1. Of, relating to, or characteristic of plants.
2. screen that makes up most of the landscape is live with tension. The dark, undulating figure of the snake charmer dances ambiguously amidst a tangle of wildlife. Nature, framed by "a wave of flickering-grass tongues," (3) looms in the foreground immediate and tangible, yet dreamlike and distant as the moon. In a trance, the animals are guided (it seems as much by the glossy stream as by the snake charmers' reed) into a tight ecological web, where unbeknownst to them they share more than the music.
Rousseau's imagination, like that of many of his contemporaries in Paris, succumbed to the allure of exotic lands, where plants grew larger than life larg·er than life
Very impressive or imposing: "This is a person of surpassing integrity; a man of the utmost sincerity; somewhat larger than life" Joyce Carol Oates. , wild animals WILD ANIMALS. Animals in a state of nature; animals ferae naturae. Vide Animals; Ferae naturae. held unknown powers and magnetism, and humans lounged in "Eden's navel" (3) amidst all that was lost in the fall from grace. To explain the products of his inflamed imagination, Rousseau falsely claimed that he had visited Mexico. But unlike Gauguin, who went to Tahiti in search for inspiration, Rousseau traveled only vicariously and found his models in local gardens and the Paris zoo.
Exotic lands have become prosaic to us. What remains naive and primitive is our knowledge of the forest's architecture and the perils of its convergence with human habitat. But like the uncoiling snake in Rousseau's painting, out of the impenetrable jungle comes knowledge about pestilences, piece by piece: a favorable environment, a stable population, a reservoir host reservoir host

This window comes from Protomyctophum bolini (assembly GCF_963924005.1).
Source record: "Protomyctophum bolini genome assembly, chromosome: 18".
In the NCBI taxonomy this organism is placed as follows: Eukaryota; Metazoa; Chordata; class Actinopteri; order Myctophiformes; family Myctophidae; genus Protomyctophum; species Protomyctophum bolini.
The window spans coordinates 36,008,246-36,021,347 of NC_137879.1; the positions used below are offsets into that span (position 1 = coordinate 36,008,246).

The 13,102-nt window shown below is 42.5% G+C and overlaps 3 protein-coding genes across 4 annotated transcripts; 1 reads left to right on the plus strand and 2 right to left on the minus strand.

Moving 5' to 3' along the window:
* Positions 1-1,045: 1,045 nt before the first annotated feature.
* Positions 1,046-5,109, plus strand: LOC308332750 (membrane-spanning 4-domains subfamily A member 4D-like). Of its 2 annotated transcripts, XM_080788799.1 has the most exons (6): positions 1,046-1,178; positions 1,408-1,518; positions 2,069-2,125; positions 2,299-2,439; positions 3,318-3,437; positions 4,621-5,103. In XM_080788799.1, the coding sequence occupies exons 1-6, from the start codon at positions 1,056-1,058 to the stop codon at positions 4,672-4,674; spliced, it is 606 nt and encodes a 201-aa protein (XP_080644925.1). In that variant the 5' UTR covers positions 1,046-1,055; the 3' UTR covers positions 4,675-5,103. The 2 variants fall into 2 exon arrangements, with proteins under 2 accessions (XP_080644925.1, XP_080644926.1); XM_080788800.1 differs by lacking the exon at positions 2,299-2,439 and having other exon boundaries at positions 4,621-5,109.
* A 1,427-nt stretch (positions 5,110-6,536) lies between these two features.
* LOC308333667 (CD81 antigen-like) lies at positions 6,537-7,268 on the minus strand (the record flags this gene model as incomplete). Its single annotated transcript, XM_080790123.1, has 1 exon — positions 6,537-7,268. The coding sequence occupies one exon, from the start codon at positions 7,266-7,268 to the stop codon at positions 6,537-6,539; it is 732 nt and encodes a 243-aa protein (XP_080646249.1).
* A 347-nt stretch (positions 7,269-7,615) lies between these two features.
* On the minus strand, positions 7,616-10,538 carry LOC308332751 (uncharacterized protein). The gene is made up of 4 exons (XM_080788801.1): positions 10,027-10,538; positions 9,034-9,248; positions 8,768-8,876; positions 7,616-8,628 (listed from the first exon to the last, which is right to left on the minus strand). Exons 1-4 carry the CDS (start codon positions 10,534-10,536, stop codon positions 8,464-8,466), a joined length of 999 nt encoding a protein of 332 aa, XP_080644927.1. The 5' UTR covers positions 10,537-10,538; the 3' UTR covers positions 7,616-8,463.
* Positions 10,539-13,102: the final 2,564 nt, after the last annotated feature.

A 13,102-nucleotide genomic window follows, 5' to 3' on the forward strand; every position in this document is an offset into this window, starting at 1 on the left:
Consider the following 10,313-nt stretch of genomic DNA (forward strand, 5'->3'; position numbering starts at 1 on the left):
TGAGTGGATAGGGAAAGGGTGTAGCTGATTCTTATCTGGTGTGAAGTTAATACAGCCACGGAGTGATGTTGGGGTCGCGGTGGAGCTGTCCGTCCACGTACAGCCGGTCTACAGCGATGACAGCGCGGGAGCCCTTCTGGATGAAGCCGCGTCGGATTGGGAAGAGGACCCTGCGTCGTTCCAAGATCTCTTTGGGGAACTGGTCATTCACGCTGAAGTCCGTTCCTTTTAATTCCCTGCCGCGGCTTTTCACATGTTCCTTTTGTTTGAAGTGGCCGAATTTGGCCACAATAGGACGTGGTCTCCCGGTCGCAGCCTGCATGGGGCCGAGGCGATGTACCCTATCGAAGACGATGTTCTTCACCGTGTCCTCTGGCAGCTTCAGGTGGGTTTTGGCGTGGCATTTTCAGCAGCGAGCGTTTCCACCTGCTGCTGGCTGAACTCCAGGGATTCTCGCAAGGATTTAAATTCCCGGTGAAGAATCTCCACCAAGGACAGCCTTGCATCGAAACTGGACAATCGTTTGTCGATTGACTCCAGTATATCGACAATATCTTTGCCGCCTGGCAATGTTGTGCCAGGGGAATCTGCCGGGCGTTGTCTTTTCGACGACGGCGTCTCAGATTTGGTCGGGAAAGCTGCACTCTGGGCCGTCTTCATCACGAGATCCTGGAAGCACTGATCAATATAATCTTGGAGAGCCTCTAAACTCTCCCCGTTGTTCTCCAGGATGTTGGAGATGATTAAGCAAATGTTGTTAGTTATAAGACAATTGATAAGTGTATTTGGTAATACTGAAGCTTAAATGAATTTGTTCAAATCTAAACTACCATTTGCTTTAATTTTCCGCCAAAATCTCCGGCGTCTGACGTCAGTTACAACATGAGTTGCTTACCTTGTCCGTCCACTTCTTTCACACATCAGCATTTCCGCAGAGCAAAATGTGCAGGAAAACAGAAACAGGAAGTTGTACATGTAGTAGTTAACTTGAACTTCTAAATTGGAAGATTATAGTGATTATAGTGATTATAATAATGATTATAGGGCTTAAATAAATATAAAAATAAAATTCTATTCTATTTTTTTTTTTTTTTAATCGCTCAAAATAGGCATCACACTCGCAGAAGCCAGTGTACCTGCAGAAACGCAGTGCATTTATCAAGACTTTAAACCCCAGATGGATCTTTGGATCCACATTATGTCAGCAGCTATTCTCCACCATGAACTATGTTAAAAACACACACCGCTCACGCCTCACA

A host that serves as a source of infection and potential reinfection of humans and as a means of sustaining a parasite when it is not infecting humans. , the agent. The emergence of West Nile virus West Nile virus, microorganism and the infection resulting from it, which typically produces no symptoms or a flulike condition. The virus is a flavivirus and is related to a number of viruses that cause encephalitis. in North America is a case in point. We, modern snake charmers, must pipe the pieces (bird, horse, reptile) into a knowable, harmonious fabric.
(1) Shattuck R, Behar H, Hoog M, Lanchner C, Bubin W. Henri Rousseau. New York: New York Graphic The New York Graphic (also called the New York Evening Graphic, and is not to be confused with The Daily Graphic) was a tabloid published from 1924 to 1932 by physical culture promoter and publishing mogul Bernarr Macfadden. Society; 1985.
(2) Janson HW, Janson AF. History of art. New York: Harry N. Abrams Inc.; 2001.
(3) Plath S, Snakecharmer [cited 2003 May 14]. Available from: URL URL
in full Uniform Resource Locator
Address of a resource on the Internet. The resource can be any type of file stored on a server, such as a Web page, a text file, a graphics file, or an application program. : http:// www.eng.fju.edu.tw/English_Literature/us_poetry/Plath/Plath_poem.html.